The Ainu, who are natives to those islands, have a more interesting and mixed story of the origins of rats that, in fact, resembles our prompt in the broad strokes. The creator deity—my Ainu folklore documents are from a missionary, and thus have a rather distinct Christian edge—was fond of all he created. The evil one, the devil, came and mocked the creator still. In response, the Creator made a rat on the evil one’s back and set it to bite off his tongue. The evil one in turn retaliated by compelling rats to multiply until they became a nuisance and threatened all humanity. The Ainu gathered and prayed for relief from the rats—and this resulted in the creation of cats by the Creator to aid them.

Another Ainu tale tells of how mice or rats were created at the village Erum kotan. Folklore says the people of Erum kotan, or ‘rat place’ worship rats and make offerings to the family of rats—and the chief of rats is the mouse. If the tribe of rats is not appeased, they destroy gardens and inflict famine, and it is in honor of these rats that no cat is allowed to be carried by the shore, let alone let onto the island.

More monstrous rats come from Chile and the Mapuche—the Colo Colo. A rat like creature that lurks in rafters, the Colo Colo hatches from a snake egg that has been nurtured by a rooster. It feeds on the saliva of the houses inhabitants. Like a vampire, this draining of liquid leaves the victim exhausted or even kills them. Removing the monster requires a shaman.

Count Orlok.png

These stories of rats are more mixed then I expected, although that might be popular cultures influence. Rats associations with plague have been played up more recently as of late. And by late, I mean perhaps as far as the turn of the century. Count Orlok, the second most famous vampire in the world, is modeled on a rat in order to distinguish him from the more seductive and charismatic Dracula. Star Vs The Forces of Evil highlights rats as a group of corn devouring forces of evil. Large rats lurk in the fire swamps of Princess Bride. Redwall apparently features a number of rats—I admit, I never read the series.

Our story is something more akin to myth then most of these. The rats grow in size and number and intellect after ravaging a city—in a way, they resemble a comic by Zach Wienersmith (yes, that’s his name):

Our story is an apocalyptic even, where by humanity’s epoch ends and a new age begins under a different creatures rule. Comparable stories have been told on this premise, typically with apes more than rats but still present. And that..brings me to one more note before discussing our story. The choice of animal here may be coincidence, but I feel like the choice by Howard of ‘rats’ indicates a rather specific anxiety. Mr. Lovecraft’s antisemitism and racism are a matter of the public record, and the associations of the Jewish people with rats is equally a matter of public record—particularly in the 1930s and 40s, under the Nazi regime in Germany. The undercurrent, then, of humanity being replaced by rats from a city is…troubling. I don’t mean to say that such a story will have such undercurrents, but to avoid them they must be addressed. It might do well in our story to examine the fullness of the rats mythical and folkloric nature—as an arbiter often of divine will and justice it seems—then to go with mere plague and famine.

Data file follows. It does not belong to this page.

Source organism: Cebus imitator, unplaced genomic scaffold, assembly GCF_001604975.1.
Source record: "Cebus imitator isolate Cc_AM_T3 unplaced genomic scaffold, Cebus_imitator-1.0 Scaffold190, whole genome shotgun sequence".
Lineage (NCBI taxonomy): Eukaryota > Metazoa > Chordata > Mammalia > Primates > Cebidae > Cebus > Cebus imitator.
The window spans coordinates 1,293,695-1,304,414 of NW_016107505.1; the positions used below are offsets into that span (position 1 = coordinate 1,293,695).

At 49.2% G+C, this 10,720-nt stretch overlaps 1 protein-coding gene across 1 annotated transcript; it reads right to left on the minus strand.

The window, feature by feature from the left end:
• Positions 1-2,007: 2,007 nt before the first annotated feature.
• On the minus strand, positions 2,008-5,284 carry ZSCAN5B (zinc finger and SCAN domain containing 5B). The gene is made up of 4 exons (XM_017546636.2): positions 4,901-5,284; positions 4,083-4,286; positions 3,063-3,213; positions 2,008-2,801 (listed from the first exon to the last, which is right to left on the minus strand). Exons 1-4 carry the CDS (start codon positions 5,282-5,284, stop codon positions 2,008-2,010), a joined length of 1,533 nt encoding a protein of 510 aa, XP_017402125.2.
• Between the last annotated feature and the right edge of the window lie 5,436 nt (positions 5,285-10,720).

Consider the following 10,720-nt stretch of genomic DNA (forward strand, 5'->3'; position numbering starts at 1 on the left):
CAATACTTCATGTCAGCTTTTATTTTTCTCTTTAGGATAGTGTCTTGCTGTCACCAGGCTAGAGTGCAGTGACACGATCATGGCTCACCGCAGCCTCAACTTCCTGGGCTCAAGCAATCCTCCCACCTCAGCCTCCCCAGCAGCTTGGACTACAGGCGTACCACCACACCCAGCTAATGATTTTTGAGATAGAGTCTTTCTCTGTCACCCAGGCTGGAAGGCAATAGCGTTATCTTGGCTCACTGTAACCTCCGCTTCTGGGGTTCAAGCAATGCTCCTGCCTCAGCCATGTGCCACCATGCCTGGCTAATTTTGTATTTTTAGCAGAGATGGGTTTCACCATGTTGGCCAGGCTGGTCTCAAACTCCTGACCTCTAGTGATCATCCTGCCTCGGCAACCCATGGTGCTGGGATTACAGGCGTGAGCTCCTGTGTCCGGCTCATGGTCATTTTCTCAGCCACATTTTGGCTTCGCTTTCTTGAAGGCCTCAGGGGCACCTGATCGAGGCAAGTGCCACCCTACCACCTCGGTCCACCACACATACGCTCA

Mr. Lovecraft himself featured rats in a story about degeneracy—titled “The Rats in the Walls”, the story has come up before, and deals with cannibalism, cruelty, and the decay of aristocratic bloodlines. I am…not planning on such a story being the center piece of our own work.

The trick then is determining the narrative for this story as an apocalypse. We have to cover a large amount of time—the annihilation of one city, the collapse of civilization as a whole, and the increasingly intelligent rats. One way around this, to keep a single character running through the story as a whole, is to make the story post-rat. This would make the world something what we did with Gil’s Gone—a human characters or character who survived the initial rise of rodents, now in alien warrens and cities. The last gasp of humanity, before being devoured. The story would need more than “last man standing” as a plot, however. And we would need more than one character. There’s some work still needed for this concept. A friend of mine, who is rather fond of rats—she keeps a few as pets—has discussed rat social structures with me. According to here, and a brief examination of Wikipedia, rat social structures do exist and often contain power struggles by means of play fighting and what she termed ‘power grooming’. In cramped spaces, they become aggressive and fight differently than when they play. Their behaviors can be expanded to some social behaviors, seen from the outside.